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These 4 Words Will Change The Way You Ask

I remember the meeting so clearly.

The prospect was new, and he had a foundation with money to give away. I’d brought in the founder of the organization to make the pitch.

I watched the prospect as the founder began to speak. He was making a great pitch, but I wondered when the right time was to make the actual solicitation.

At a certain point, I stepped in and took the bold step of asking the prospect a question.

I asked, “How does that sound?”

Probably four of the most valuable words I’d say in my fundraising career to that point.

He responded to my question by raising an uncertainty he had about our project. We respond. From the look on his face we could tell our answer was satisfactory.

I checked in with him a second time - “Is there anything else?” - The donor responded in the negative.

And that’s when I made the solicitation.

It was a multi-year ask. The silent wait began. It seemed like an eternity. It was probably just 10 seconds.

He responded positively. He pledged a six figure donation. My largest yet.

For many, telling the donor about what you do - the pitch - is easy. The transition to ask for the donation is more difficult. Often uncomfortable.

It’s important to know when is the right time. 

Too early and you can lose the donation. Too late and you can miss the opportunity.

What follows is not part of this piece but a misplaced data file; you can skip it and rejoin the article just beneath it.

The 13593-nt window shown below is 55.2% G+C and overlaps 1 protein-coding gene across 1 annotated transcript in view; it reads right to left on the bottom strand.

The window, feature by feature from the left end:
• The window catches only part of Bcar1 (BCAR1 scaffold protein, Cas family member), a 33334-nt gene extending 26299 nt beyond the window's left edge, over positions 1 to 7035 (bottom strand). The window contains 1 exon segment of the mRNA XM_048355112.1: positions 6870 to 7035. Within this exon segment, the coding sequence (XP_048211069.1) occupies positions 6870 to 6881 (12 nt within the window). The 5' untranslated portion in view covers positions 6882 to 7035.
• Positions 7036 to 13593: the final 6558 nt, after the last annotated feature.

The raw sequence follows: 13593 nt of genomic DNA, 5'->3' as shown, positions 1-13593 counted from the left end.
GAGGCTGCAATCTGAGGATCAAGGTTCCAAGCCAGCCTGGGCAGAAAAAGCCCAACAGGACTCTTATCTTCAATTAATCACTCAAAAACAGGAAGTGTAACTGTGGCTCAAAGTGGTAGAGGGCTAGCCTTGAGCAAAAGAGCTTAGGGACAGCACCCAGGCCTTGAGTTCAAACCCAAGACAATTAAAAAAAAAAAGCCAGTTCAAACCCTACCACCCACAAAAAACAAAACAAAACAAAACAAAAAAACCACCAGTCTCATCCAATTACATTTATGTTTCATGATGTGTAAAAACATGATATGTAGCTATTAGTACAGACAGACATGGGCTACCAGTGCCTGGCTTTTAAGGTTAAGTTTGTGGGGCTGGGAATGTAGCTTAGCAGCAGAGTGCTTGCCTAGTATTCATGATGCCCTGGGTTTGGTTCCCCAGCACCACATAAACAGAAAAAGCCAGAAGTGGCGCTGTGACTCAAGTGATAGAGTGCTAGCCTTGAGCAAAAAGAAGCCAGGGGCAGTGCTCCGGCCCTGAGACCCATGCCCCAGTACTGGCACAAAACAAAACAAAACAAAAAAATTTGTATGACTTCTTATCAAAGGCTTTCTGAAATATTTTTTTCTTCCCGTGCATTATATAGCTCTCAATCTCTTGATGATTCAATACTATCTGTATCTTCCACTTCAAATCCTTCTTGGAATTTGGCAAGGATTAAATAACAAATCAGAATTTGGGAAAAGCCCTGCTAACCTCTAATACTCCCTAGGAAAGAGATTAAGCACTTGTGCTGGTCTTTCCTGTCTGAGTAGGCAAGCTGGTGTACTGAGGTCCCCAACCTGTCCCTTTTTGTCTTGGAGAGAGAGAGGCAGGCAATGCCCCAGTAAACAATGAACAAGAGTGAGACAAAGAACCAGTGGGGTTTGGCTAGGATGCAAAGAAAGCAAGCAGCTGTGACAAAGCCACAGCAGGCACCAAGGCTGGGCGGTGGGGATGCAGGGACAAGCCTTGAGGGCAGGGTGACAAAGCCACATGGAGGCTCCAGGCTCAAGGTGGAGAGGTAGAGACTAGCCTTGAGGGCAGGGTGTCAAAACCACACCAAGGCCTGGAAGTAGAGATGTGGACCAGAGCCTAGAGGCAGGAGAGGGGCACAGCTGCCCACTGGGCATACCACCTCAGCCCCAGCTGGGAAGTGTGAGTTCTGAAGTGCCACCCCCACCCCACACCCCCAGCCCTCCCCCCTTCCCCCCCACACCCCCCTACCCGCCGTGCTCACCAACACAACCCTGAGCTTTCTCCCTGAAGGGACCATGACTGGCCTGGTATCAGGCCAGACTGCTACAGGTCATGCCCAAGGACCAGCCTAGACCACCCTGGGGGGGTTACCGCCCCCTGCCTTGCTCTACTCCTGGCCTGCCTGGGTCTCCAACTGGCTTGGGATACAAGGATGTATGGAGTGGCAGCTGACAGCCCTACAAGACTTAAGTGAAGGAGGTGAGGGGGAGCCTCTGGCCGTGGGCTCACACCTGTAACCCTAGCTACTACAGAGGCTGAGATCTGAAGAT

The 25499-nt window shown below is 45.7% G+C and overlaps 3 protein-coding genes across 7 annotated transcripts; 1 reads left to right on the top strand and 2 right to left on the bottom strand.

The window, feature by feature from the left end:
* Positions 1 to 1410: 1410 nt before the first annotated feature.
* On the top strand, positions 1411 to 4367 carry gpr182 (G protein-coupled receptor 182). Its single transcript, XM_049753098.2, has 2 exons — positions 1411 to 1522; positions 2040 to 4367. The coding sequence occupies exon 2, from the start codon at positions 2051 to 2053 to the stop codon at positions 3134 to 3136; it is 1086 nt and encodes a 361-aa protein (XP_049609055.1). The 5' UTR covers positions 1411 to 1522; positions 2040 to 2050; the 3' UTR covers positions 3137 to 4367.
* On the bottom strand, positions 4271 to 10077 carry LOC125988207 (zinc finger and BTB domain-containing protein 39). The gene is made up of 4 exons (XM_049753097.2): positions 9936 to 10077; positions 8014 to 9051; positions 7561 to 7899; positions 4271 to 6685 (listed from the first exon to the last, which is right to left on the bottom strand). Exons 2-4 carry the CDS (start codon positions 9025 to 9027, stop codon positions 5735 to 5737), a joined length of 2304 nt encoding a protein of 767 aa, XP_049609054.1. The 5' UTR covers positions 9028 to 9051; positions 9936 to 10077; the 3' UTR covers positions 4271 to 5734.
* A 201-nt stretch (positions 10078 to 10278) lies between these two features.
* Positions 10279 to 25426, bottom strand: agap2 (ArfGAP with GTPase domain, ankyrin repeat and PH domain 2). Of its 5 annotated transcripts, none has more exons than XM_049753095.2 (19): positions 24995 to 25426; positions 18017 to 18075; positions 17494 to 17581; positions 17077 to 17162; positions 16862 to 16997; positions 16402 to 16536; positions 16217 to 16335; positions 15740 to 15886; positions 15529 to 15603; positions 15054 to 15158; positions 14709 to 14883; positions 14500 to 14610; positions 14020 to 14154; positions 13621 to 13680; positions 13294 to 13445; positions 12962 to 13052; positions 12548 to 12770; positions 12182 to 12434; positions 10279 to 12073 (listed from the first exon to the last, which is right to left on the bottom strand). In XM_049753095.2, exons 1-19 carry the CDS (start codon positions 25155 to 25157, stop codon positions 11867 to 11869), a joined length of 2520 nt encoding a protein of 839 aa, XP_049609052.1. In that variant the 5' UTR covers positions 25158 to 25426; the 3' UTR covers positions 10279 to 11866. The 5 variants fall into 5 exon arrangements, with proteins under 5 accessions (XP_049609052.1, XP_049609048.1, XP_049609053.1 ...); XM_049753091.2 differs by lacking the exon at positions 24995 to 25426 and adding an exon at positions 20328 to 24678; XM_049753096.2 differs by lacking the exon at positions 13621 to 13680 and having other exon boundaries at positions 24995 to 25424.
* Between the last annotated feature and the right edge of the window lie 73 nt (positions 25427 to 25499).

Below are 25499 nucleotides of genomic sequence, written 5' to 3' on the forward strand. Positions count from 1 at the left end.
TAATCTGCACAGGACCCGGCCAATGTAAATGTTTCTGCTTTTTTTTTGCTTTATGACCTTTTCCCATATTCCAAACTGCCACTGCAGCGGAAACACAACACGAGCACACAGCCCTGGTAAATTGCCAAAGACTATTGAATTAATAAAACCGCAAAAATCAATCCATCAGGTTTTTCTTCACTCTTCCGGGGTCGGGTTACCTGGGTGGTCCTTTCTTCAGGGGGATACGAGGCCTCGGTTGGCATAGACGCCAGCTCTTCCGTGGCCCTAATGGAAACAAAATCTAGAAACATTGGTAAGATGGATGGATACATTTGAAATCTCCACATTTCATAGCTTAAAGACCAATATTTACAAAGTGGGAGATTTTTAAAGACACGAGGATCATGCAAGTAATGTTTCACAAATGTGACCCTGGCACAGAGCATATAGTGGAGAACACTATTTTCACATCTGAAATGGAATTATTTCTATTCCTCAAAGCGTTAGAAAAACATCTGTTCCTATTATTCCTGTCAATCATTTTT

Many people find it difficult to get from the pitch to the actual request for funds.

This is where the words “How does that sound?” make the transition easier.

These four words are the key to tell you if this donor is ready for you to ask him for a donation. The question acts as a bridge to smoothly move from pitch to solicitation.

The question subconsciously asks the donor -

  • 'Where are you at in this solicitation?'
  • 'Is there something that you need clarified before I make the actual ask?'

Donors, during your pitch, naturally will have questions or issues or blocks that will stop them from giving unless they are resolved. These need to be addressed before the solicitation.

Sometimes prospects’ objections are not even clear to them. You often need to dig deeper to uncover them.

And when you ask these words ‘How does that sound?’ you use a magical ability to bring to the surface any issues about your project that your donor has.

His objections are your friend since these questions will allow you to progress to make your ask.

Getting a favorable response to a solicitation is one of those sweet moments. Using these four words will make your ask that much sweeter.

B'Hatzlacha raba raba,


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